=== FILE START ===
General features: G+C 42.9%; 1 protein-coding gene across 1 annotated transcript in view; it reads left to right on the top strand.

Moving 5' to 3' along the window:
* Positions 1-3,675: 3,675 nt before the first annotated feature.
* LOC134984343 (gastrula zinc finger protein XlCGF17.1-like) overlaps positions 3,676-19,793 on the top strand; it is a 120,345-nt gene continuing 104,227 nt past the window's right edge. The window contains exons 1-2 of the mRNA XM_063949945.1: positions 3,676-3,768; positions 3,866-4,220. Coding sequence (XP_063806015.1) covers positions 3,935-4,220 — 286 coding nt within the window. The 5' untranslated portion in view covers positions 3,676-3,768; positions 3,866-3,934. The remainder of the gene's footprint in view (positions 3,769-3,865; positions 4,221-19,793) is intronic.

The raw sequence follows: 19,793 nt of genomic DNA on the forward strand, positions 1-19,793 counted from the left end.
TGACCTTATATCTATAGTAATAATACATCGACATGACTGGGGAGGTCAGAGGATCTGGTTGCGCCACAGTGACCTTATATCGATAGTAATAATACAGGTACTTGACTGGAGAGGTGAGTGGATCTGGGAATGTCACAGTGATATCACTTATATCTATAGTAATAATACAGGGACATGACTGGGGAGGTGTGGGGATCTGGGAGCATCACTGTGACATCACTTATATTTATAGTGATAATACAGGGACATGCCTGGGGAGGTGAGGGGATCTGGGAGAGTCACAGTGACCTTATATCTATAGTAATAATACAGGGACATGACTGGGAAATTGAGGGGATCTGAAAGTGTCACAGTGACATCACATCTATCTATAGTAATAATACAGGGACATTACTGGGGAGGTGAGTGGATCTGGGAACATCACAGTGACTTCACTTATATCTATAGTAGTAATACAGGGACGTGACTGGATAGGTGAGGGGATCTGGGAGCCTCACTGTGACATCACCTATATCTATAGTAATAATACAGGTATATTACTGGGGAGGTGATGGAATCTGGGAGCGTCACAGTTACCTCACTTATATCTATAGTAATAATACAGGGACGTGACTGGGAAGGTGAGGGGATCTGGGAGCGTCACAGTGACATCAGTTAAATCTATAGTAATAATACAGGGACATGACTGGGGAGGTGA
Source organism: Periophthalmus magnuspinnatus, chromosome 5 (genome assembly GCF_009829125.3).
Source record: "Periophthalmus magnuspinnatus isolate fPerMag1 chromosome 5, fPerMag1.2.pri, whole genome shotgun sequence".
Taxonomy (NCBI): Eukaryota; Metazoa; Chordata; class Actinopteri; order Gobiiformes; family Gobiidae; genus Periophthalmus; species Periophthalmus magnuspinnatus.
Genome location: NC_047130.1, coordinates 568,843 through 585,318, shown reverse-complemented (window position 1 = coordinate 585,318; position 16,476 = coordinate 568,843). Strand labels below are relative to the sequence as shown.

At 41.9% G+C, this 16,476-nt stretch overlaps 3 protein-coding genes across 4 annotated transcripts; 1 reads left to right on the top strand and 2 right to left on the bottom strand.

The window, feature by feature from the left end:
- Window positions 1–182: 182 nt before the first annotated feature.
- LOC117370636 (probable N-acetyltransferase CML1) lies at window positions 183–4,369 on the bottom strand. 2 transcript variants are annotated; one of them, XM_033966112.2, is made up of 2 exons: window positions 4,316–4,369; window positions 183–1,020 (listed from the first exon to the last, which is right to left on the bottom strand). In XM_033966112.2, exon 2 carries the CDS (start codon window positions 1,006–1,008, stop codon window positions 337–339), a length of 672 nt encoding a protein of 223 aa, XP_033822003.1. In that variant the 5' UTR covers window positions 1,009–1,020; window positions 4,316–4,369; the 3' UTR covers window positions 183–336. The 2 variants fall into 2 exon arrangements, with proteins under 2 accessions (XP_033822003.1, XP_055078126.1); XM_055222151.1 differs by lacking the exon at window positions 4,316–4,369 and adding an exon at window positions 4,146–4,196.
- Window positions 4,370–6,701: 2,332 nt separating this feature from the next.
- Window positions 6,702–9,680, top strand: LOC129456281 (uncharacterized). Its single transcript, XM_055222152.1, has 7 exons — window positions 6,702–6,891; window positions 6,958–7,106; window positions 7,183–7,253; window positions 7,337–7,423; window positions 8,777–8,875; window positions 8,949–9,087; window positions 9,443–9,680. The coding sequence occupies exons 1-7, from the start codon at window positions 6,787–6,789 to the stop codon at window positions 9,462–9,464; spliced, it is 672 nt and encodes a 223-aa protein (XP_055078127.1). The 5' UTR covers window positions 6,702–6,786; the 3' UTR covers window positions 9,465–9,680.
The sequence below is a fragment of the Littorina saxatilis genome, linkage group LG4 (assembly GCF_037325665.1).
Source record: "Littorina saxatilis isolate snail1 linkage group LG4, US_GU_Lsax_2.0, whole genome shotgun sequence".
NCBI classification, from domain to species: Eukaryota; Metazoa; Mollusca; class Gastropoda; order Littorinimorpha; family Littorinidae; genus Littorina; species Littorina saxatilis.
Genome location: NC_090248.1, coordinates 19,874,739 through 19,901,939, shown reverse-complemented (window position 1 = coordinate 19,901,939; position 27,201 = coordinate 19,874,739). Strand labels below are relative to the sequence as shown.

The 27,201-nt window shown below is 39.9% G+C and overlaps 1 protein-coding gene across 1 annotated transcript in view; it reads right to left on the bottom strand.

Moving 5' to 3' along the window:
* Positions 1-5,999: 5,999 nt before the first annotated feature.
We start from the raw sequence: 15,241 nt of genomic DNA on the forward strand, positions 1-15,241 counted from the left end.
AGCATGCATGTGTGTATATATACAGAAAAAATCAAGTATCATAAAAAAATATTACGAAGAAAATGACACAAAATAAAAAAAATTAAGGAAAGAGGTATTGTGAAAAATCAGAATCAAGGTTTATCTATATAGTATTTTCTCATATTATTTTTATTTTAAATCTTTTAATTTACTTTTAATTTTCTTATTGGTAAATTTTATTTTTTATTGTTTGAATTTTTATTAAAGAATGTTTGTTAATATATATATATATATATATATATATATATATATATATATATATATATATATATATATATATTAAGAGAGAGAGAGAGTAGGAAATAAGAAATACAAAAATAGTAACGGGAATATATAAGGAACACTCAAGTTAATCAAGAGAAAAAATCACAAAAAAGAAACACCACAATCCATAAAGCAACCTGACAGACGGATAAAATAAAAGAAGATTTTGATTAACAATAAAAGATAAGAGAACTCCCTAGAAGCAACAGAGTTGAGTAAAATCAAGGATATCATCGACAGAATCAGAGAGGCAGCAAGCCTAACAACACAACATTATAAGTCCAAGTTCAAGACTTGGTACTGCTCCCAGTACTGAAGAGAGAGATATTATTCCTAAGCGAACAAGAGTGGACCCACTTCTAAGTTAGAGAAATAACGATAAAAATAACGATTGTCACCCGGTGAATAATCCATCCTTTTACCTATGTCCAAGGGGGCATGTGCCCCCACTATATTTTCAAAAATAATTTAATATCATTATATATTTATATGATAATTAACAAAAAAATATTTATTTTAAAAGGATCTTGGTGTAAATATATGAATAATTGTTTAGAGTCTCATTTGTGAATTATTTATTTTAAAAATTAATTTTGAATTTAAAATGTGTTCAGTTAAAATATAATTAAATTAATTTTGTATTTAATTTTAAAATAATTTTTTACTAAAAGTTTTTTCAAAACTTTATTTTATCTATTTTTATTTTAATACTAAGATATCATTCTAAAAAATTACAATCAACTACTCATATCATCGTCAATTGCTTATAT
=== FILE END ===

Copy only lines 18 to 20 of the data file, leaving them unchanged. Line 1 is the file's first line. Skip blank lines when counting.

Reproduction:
Source record: "Littorina saxatilis isolate snail1 linkage group LG4, US_GU_Lsax_2.0, whole genome shotgun sequence".
NCBI classification, from domain to species: Eukaryota; Metazoa; Mollusca; class Gastropoda; order Littorinimorpha; family Littorinidae; genus Littorina; species Littorina saxatilis.
Genome location: NC_090248.1, coordinates 19,874,739 through 19,901,939, shown reverse-complemented (window position 1 = coordinate 19,901,939; position 27,201 = coordinate 19,874,739). Strand labels below are relative to the sequence as shown.